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Adams RI. 2011. Ecological and evolutionary connections between genetic and species diversity. PhD Dissertation, Department of Biology, Stanford University.
Year Published: 2011
Abstract:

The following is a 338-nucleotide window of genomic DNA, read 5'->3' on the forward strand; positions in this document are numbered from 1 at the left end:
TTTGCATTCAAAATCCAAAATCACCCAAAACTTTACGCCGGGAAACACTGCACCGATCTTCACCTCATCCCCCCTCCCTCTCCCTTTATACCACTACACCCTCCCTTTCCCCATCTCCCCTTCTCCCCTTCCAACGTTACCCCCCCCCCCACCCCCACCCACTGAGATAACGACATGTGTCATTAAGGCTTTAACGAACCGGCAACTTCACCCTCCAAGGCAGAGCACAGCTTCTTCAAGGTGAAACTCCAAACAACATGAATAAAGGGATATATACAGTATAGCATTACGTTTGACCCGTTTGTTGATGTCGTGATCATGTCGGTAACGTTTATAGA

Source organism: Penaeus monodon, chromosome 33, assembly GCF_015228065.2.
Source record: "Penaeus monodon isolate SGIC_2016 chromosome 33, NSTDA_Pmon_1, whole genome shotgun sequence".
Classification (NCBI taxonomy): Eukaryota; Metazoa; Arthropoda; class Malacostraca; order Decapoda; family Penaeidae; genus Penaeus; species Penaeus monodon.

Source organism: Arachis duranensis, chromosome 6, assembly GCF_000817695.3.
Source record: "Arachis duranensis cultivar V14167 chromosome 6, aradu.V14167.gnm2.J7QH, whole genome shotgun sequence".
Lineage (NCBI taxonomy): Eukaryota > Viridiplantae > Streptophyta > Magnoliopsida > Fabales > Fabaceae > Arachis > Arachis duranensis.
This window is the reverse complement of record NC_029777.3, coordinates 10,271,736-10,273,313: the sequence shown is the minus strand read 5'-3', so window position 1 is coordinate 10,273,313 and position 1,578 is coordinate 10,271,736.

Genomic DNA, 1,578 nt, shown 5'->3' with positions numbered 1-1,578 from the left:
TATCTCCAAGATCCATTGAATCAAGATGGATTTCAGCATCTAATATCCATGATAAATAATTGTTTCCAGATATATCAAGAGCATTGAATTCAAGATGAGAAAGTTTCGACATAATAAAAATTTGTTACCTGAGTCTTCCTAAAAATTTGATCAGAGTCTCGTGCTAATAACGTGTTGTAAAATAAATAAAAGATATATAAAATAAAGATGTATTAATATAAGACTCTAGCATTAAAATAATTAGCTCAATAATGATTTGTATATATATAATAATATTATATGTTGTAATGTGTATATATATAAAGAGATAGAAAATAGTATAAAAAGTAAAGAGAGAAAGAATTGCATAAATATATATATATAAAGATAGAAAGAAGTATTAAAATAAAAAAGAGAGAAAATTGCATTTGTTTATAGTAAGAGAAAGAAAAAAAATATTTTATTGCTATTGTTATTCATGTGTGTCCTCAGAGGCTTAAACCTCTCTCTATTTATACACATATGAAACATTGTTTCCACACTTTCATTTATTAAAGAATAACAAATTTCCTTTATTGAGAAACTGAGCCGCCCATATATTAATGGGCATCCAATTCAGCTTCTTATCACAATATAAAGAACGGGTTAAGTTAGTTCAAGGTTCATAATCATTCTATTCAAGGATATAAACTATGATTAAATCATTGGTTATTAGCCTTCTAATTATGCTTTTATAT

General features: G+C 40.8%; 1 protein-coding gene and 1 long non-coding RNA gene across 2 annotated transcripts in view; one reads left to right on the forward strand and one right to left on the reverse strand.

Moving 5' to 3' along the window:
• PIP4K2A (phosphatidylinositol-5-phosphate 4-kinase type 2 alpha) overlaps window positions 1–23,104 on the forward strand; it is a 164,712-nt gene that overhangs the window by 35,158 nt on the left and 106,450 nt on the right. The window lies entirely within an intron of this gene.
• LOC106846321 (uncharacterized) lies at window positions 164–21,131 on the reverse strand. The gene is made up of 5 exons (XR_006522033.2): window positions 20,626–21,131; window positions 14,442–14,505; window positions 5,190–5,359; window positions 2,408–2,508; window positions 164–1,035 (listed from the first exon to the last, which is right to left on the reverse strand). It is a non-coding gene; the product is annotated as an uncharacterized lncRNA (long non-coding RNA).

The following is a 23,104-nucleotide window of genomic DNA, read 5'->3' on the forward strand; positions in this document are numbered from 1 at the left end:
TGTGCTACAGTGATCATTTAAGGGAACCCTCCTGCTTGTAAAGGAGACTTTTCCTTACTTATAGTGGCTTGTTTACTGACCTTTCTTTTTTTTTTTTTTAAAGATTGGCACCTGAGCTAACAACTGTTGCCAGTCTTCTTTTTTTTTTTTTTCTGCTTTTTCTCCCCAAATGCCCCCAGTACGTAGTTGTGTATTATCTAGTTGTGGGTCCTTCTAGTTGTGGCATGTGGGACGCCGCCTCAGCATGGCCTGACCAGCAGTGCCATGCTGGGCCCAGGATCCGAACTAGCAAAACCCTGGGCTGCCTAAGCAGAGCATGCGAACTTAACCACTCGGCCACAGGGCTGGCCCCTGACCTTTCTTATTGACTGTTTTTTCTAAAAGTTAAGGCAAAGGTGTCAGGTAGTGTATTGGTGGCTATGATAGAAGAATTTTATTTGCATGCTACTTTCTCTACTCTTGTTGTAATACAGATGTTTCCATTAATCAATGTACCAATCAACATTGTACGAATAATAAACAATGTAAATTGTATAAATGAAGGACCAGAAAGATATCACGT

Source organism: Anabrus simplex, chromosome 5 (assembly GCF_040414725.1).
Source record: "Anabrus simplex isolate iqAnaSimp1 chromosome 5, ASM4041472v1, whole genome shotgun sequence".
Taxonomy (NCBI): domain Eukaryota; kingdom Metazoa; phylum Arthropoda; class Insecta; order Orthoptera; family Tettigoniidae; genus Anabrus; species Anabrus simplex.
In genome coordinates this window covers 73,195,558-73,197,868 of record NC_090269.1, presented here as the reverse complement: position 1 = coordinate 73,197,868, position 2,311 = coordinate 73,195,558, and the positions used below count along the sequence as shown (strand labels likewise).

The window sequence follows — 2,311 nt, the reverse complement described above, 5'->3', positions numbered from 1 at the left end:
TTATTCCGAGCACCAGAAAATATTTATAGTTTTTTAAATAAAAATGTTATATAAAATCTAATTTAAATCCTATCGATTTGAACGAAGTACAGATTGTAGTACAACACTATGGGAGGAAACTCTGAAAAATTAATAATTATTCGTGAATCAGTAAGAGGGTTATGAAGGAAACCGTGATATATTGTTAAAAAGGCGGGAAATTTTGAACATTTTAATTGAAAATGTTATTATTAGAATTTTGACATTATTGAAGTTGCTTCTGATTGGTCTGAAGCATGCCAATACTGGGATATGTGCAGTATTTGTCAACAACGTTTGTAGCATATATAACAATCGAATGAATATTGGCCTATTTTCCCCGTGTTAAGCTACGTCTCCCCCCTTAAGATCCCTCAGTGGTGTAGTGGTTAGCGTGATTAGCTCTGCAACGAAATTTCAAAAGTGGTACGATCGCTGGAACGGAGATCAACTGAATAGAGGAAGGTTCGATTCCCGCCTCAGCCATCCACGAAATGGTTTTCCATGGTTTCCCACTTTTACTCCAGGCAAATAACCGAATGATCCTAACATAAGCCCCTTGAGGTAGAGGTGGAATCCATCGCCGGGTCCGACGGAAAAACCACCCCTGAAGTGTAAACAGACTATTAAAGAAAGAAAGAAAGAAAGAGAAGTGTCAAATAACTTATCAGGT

Understanding the causes and consequences of biological diversity remains the unifying goal of ecology and evolutionary biology. One promising avenue to understand the causes and consequences of genetic diversity within populations is to consider correlations between that genetic diversity and species diversity of the community in which it resides. Both genetic and species diversity can respond to locality characteristics, or each level can influence and be influenced by the other. First, I investigate how area connectivity and gene flow affects the population genetic diversity pattern in the California vole (Microtus californicus). I show that migration across the landscape produces an identical genetic pattern at the local and regional spatial scales in this small mammal (Chapter 1). Next, I explored two ways in which genetic and species diversity influence each other. In one approach, I examine the effects of a species-rich competitor community on the genotypic diversity of a focal community when genetic diversity allows for differential strength of competition with different species. Using computer simulations, I show that species diversity of competitors can act as an important promoter of genotypic diversity within species (Chapter 2). Next, moving to a riparian community in northern Utah, I demonstrate that the genetic diversity of a foundation tree correlates positively with the species diversity of understory plants, including forbs, grasses, and vines (Chapter 3). Finally, I show that both genetic diversity and species richness across the globe show a similar pattern: genetic markers in over 70 vertebrate species show a significant trend of higher diversity at low latitudes than at higher latitudes (Chapter 4). By taking a broad approach to understanding the causes and consequences of intraspecific genetic diversity, with a particular focus on links to species diversity patterns, my dissertation finds general principles that operate across systems. The two levels of diversity can influence each other by creating spatially-varied selection regimes, but gene flow and mutation are two processes operating on the genetic level whose power to scale up to influence species-level patterns is highly contextual.